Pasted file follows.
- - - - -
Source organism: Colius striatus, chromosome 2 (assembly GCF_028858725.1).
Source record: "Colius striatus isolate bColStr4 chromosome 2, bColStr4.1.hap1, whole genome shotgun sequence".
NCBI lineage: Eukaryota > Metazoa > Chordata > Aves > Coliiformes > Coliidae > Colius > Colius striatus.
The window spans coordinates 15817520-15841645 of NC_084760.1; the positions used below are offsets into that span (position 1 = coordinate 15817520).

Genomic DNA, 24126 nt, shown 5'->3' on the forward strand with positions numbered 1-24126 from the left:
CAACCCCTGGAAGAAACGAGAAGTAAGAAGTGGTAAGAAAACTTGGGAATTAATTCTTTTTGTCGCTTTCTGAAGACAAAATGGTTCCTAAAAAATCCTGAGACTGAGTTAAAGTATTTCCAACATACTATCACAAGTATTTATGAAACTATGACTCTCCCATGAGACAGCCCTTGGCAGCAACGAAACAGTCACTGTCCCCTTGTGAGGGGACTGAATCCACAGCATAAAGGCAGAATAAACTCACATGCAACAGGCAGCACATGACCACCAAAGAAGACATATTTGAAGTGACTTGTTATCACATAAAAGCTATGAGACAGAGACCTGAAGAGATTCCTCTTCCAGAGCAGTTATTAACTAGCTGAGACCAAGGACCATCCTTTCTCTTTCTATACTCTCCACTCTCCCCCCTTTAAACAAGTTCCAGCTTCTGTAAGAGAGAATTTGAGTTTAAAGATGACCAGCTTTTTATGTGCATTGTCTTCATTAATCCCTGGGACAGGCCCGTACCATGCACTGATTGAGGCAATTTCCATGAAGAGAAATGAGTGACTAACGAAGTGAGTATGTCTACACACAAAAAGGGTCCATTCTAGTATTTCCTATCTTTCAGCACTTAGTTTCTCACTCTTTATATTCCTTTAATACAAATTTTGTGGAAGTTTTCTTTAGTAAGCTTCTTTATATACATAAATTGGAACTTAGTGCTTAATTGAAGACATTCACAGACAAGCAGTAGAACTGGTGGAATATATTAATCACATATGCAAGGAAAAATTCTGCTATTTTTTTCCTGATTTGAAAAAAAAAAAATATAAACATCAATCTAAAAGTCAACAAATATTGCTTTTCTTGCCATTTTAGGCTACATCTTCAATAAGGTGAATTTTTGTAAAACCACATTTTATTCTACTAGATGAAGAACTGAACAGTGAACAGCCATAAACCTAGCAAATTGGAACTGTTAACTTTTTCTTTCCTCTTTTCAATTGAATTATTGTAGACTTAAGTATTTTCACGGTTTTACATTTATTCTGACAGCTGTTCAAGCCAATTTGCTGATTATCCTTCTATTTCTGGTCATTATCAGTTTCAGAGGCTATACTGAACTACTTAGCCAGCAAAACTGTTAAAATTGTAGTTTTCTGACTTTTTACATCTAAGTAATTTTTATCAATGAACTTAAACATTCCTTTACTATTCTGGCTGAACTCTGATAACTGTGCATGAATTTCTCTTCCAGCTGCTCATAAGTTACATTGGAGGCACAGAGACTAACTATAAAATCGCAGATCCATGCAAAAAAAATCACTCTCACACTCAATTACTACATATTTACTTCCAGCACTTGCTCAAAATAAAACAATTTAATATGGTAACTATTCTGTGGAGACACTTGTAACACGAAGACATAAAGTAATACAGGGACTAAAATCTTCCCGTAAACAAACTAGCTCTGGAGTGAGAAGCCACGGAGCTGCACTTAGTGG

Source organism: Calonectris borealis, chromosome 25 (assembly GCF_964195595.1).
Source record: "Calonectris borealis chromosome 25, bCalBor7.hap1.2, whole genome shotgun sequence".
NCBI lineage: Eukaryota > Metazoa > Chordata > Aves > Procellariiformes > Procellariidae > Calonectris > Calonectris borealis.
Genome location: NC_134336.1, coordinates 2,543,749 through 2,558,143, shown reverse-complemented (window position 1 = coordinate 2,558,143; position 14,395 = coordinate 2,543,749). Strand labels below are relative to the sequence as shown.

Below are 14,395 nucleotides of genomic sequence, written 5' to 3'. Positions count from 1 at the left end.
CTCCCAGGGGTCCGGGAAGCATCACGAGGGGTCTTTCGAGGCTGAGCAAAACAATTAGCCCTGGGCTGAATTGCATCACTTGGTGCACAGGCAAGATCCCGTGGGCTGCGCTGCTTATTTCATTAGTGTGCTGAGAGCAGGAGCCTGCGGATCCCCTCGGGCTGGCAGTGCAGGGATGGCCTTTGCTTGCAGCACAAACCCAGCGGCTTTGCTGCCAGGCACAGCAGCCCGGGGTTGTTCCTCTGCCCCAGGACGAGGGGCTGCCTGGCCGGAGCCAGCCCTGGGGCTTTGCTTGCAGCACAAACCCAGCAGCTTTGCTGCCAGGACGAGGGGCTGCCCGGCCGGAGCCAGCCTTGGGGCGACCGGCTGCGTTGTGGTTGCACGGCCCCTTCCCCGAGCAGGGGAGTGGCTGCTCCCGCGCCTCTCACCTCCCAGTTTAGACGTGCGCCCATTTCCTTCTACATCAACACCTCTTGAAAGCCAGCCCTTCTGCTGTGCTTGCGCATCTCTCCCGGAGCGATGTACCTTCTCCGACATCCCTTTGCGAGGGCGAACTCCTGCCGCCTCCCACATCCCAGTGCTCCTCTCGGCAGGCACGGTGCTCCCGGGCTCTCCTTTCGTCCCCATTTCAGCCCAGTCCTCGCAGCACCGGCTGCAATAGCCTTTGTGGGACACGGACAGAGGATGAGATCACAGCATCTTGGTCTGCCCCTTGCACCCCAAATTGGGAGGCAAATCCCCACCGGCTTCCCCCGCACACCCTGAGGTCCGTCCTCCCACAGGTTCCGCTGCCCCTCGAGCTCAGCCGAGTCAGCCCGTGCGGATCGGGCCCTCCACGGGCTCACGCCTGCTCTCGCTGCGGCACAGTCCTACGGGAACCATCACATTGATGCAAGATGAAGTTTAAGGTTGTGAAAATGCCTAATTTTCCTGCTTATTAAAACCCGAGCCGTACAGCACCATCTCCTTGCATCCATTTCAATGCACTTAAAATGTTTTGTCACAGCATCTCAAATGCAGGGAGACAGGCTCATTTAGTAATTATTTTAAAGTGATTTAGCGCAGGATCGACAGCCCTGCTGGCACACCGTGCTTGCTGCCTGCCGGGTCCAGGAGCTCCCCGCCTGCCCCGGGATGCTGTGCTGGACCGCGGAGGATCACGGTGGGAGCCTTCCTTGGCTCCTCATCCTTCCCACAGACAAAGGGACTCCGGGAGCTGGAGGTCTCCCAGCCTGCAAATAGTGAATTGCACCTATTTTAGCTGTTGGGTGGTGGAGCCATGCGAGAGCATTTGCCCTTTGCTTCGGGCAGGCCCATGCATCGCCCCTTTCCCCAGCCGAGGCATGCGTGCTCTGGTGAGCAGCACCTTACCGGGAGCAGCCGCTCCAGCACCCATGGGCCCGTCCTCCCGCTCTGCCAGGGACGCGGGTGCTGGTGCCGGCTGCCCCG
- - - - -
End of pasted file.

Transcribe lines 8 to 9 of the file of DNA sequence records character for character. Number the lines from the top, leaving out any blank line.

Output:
Source record: "Calonectris borealis chromosome 25, bCalBor7.hap1.2, whole genome shotgun sequence".
NCBI lineage: Eukaryota > Metazoa > Chordata > Aves > Procellariiformes > Procellariidae > Calonectris > Calonectris borealis.